Thursday, May 16, 2013

Starting a Business - Twice

Guess what.  I went to go search for my new L number on the Department of Assessments and Taxation's website.  I found I had not one number, but TWO.  Apparently they actually did process that application I sent four months ago.  They just never told me they did.

Now I have to look into getting the superfluous number "terminated."  Communication is a life skill, people.

Sunday, May 12, 2013

Starting a Business - Progress!

On Friday, after another semi-random search through a trail of links on various government websites, I discovered a portal specially designed to streamline this process.  I applied for my L number (state tax ID) and actually got a prompt reply!

I received an email this morning informing me that my application had been accepted and that my number had been approved.  However, they didn't tell me what my number actually was, and apparently I have to wait five business days for it to be searchable on the Department of Assessments and Taxation's website.  I can only hope they're also sending a paper copy by mail.  Maybe.

Next, we apply with the county.

Sunday, May 5, 2013

Some Sanity Regarding Internet Sales Tax

Ok, I've been Googling the latest articles, and apparently a threshold has indeed been set for the proposed law.  Unless small online retailers (such as Ebay and Etsy stores, specifically) do more than $1,000,000 in sales in a state in which they do not have a physical presence, they will not be required by that state to collect and remit sales taxes.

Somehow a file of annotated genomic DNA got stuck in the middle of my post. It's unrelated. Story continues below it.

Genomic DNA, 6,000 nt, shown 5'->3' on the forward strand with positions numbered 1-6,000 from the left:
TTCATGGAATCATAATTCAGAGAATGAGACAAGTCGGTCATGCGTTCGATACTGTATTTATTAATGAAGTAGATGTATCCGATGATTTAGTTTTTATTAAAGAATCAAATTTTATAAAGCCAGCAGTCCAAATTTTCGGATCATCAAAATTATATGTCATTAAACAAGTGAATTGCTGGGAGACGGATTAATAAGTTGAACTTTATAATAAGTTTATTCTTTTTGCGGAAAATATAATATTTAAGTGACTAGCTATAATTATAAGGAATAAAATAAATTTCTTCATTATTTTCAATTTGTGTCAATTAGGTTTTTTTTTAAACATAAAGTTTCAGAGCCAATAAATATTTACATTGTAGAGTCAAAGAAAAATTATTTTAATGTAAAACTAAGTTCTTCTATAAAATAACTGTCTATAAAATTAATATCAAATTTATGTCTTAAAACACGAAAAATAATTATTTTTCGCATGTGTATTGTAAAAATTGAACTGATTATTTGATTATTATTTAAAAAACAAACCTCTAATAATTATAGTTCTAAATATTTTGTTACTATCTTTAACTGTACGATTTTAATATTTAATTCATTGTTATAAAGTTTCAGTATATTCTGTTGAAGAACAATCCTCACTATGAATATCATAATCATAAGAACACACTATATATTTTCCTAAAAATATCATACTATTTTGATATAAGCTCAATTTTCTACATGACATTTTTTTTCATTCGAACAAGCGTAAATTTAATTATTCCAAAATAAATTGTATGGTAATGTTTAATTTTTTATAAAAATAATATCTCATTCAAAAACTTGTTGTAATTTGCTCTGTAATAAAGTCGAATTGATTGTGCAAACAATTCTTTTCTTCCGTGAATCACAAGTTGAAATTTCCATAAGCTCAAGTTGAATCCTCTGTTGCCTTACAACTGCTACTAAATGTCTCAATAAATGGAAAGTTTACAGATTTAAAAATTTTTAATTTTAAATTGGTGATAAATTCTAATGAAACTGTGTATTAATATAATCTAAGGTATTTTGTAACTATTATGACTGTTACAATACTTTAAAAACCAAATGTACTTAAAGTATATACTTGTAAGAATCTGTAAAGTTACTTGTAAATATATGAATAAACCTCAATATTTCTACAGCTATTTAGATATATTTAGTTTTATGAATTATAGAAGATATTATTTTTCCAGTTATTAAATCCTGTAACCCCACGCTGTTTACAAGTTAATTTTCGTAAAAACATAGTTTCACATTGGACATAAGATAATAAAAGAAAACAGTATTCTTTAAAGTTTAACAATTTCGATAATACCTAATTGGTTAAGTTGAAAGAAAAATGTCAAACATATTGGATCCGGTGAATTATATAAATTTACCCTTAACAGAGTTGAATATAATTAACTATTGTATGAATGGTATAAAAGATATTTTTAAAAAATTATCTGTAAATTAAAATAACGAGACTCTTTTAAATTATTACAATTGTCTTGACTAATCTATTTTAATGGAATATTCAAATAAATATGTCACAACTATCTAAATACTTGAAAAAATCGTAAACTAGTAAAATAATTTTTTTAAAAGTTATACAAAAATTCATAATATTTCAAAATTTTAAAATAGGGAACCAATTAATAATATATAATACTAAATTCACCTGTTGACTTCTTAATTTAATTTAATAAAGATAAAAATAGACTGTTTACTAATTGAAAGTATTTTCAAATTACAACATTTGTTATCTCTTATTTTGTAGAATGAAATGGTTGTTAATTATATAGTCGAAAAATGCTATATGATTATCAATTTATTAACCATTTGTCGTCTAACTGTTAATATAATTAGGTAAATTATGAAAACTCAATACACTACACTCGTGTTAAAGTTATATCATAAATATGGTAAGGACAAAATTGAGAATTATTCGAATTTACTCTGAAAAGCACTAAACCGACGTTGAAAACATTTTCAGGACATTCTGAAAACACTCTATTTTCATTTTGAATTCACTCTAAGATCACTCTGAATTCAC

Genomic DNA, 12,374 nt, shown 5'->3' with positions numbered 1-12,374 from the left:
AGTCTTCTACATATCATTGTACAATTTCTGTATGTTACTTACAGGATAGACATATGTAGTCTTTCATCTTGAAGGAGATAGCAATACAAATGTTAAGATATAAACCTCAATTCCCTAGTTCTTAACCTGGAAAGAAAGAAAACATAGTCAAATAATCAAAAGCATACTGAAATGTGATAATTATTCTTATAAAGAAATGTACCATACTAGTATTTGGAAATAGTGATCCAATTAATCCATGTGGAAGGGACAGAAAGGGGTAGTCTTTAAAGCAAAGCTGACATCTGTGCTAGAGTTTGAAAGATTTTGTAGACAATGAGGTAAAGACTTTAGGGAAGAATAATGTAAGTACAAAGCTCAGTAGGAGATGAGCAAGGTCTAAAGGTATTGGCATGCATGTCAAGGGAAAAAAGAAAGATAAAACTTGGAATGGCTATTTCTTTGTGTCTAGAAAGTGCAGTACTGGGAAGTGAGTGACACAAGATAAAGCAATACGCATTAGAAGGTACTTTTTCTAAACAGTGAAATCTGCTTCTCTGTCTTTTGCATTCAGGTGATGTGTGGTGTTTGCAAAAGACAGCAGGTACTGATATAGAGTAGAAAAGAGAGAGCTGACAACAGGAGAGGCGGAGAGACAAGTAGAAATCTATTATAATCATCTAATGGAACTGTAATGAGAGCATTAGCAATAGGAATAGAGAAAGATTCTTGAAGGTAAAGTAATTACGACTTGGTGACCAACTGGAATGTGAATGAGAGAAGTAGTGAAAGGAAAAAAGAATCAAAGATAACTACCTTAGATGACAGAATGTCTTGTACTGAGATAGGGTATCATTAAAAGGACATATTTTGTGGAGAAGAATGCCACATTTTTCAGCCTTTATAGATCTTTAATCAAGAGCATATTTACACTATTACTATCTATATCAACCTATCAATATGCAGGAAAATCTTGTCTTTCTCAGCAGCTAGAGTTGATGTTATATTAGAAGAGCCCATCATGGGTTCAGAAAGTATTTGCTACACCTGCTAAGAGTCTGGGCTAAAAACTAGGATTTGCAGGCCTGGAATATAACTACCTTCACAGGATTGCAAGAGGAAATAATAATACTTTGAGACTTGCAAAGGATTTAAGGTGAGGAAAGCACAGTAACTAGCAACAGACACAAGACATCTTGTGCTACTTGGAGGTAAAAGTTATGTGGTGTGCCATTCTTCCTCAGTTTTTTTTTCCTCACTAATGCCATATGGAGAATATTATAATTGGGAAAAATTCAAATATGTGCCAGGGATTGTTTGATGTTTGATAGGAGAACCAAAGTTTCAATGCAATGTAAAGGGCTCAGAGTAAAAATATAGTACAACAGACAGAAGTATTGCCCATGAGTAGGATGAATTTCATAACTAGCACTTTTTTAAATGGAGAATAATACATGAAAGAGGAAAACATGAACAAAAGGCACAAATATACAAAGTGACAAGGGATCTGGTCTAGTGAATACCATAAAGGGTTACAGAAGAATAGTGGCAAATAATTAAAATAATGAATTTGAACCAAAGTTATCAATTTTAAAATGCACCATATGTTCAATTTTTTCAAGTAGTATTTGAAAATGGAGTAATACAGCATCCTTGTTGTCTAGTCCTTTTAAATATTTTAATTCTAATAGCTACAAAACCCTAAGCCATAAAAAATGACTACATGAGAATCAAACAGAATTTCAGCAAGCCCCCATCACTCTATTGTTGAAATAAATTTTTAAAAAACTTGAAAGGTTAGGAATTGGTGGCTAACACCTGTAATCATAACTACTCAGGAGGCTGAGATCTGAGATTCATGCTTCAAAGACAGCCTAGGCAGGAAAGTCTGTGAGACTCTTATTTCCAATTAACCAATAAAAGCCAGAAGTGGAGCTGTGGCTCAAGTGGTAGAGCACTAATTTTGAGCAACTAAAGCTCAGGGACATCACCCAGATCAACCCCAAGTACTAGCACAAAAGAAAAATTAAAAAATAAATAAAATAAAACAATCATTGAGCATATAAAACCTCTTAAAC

W00T!  Not so hopeless after all.

Saturday, May 4, 2013

Decoration Renovation - Tealight Centerpieces

I've always liked candles on the table.  When our table has actually been clear enough to use, we've had little glass candlesticks.  Here's the new idea.

  • 1 large thrifted glass, $0.90
  • 2 small thrifted glasses, $0.80
  • jute twine, preexisting
  • craft twine, preexisting
  • 1 bag crushed shells, $5.00
  • 3 tealights, preexisting
  • craft glue, preexisting
Retail cost:  $6.70

Total cost to me:  $5.70

Decoration Renovation - Flower Vases

We have a side table sorely in need of a few accent pieces.  So, here's where we start.

I found the tall glass vase/carafe at the thrift store.  The other one was sitting around already being generally useless.  I don't remember how much I paid for it, but it dates from back in the penniless days so it's can't have been much.  The rest of the supplies were acquired at my workplace, Joann Fabric and Crafts.  The fabric paint, brush, and adhesive stencils were leftover from previous projects, and all this is laid out on my "craft mat," a repurposed swatch of discontinued upholstery vinyl.

The supplies:
  • thrifted glass carafe, $0.90
  • inexpensive glass vase, preexisting
  • 1 pound skein of jute twine, $5.00
  • 1 yard of woven brown ribbon, $3.00
  • 6 long-stemmed burlap roses, $30.00
  • 5 small burlap roses, $20.00
  • adhesive stencils, preexisting
  • black fabric paint, preexisting
  • paint brush, preexisting
  • 1 discontinued swatch of upholstery vinyl, $2.00
  • 1 bottle of glue, $7.50.
  • 1 bag brown excelsior, $3.00
Retail cost:  $71.40

You know I didn't pay full price for any of this stuff.  Fortunately I clip coupons and can combine my employee discount to sale prices.

Total cost to me:  $38.05

Thursday, May 2, 2013

Decoration Renovation

I am officially changing the theme of this apartment.  Through the collection of various odds and ends from here and there, we've been heading in a classic stuffy European direction, which was fine for a while.  I've been feeling the call to a more rustic, craftsy theme for a while now; seeing it come together at Meredith's wedding just sealed it.